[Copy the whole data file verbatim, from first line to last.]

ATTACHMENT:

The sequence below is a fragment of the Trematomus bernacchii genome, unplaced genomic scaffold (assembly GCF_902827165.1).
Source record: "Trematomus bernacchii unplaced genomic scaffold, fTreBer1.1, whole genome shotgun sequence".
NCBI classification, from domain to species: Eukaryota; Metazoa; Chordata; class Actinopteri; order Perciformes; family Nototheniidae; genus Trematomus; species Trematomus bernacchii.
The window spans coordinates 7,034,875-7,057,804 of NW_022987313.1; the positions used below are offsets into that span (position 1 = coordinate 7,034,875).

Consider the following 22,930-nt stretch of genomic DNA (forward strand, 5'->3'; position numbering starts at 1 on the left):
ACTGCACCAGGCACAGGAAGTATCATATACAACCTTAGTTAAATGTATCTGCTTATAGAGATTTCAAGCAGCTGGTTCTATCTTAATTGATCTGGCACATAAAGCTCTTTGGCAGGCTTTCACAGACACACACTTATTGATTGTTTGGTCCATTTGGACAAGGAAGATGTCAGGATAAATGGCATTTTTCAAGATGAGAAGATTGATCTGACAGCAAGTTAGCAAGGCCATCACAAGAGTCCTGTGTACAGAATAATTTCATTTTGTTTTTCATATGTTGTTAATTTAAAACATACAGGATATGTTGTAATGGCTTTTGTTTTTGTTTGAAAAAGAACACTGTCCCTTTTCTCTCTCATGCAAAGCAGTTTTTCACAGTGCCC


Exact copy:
The sequence below is a fragment of the Trematomus bernacchii genome, unplaced genomic scaffold (assembly GCF_902827165.1).
Source record: "Trematomus bernacchii unplaced genomic scaffold, fTreBer1.1, whole genome shotgun sequence".
NCBI classification, from domain to species: Eukaryota; Metazoa; Chordata; class Actinopteri; order Perciformes; family Nototheniidae; genus Trematomus; species Trematomus bernacchii.
The window spans coordinates 7,034,875-7,057,804 of NW_022987313.1; the positions used below are offsets into that span (position 1 = coordinate 7,034,875).

Consider the following 22,930-nt stretch of genomic DNA (forward strand, 5'->3'; position numbering starts at 1 on the left):
ACTGCACCAGGCACAGGAAGTATCATATACAACCTTAGTTAAATGTATCTGCTTATAGAGATTTCAAGCAGCTGGTTCTATCTTAATTGATCTGGCACATAAAGCTCTTTGGCAGGCTTTCACAGACACACACTTATTGATTGTTTGGTCCATTTGGACAAGGAAGATGTCAGGATAAATGGCATTTTTCAAGATGAGAAGATTGATCTGACAGCAAGTTAGCAAGGCCATCACAAGAGTCCTGTGTACAGAATAATTTCATTTTGTTTTTCATATGTTGTTAATTTAAAACATACAGGATATGTTGTAATGGCTTTTGTTTTTGTTTGAAAAAGAACACTGTCCCTTTTCTCTCTCATGCAAAGCAGTTTTTCACAGTGCCC